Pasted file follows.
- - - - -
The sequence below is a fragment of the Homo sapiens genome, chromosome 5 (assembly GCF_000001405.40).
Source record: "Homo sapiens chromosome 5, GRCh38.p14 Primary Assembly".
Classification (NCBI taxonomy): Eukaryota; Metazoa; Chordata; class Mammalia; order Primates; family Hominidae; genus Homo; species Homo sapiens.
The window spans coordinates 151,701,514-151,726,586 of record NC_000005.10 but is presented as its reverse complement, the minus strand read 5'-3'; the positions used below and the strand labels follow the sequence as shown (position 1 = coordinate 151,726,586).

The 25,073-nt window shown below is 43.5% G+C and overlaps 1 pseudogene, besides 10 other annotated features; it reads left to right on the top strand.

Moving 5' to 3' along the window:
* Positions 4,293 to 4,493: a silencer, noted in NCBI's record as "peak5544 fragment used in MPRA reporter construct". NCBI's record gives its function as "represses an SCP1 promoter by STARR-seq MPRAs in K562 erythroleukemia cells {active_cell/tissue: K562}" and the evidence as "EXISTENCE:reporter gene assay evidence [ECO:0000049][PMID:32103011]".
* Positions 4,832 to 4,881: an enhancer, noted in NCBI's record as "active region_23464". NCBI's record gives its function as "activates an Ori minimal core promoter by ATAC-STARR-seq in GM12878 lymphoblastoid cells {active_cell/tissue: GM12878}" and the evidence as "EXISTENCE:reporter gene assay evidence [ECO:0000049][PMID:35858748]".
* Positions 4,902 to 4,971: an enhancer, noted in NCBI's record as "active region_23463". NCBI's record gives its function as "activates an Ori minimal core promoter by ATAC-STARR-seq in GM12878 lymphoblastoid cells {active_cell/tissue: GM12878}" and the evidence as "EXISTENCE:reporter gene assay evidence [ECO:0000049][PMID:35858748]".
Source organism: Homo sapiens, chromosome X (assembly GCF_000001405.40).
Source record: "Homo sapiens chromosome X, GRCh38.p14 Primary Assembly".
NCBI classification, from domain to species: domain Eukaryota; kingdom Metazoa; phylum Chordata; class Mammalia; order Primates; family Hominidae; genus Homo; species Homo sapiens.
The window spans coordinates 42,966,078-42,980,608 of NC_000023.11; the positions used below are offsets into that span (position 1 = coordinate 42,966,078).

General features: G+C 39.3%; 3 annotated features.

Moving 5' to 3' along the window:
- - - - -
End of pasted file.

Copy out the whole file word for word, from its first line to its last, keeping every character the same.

The sequence below is a fragment of the Homo sapiens genome, chromosome 5 (assembly GCF_000001405.40).
Source record: "Homo sapiens chromosome 5, GRCh38.p14 Primary Assembly".
Classification (NCBI taxonomy): Eukaryota; Metazoa; Chordata; class Mammalia; order Primates; family Hominidae; genus Homo; species Homo sapiens.
The window spans coordinates 151,701,514-151,726,586 of record NC_000005.10 but is presented as its reverse complement, the minus strand read 5'-3'; the positions used below and the strand labels follow the sequence as shown (position 1 = coordinate 151,726,586).

The 25,073-nt window shown below is 43.5% G+C and overlaps 1 pseudogene, besides 10 other annotated features; it reads left to right on the top strand.

Moving 5' to 3' along the window:
* Positions 4,293 to 4,493: a silencer, noted in NCBI's record as "peak5544 fragment used in MPRA reporter construct". NCBI's record gives its function as "represses an SCP1 promoter by STARR-seq MPRAs in K562 erythroleukemia cells {active_cell/tissue: K562}" and the evidence as "EXISTENCE:reporter gene assay evidence [ECO:0000049][PMID:32103011]".
* Positions 4,832 to 4,881: an enhancer, noted in NCBI's record as "active region_23464". NCBI's record gives its function as "activates an Ori minimal core promoter by ATAC-STARR-seq in GM12878 lymphoblastoid cells {active_cell/tissue: GM12878}" and the evidence as "EXISTENCE:reporter gene assay evidence [ECO:0000049][PMID:35858748]".
* Positions 4,902 to 4,971: an enhancer, noted in NCBI's record as "active region_23463". NCBI's record gives its function as "activates an Ori minimal core promoter by ATAC-STARR-seq in GM12878 lymphoblastoid cells {active_cell/tissue: GM12878}" and the evidence as "EXISTENCE:reporter gene assay evidence [ECO:0000049][PMID:35858748]".
Source organism: Homo sapiens, chromosome X (assembly GCF_000001405.40).
Source record: "Homo sapiens chromosome X, GRCh38.p14 Primary Assembly".
NCBI classification, from domain to species: domain Eukaryota; kingdom Metazoa; phylum Chordata; class Mammalia; order Primates; family Hominidae; genus Homo; species Homo sapiens.
The window spans coordinates 42,966,078-42,980,608 of NC_000023.11; the positions used below are offsets into that span (position 1 = coordinate 42,966,078).

General features: G+C 39.3%; 3 annotated features.

Moving 5' to 3' along the window: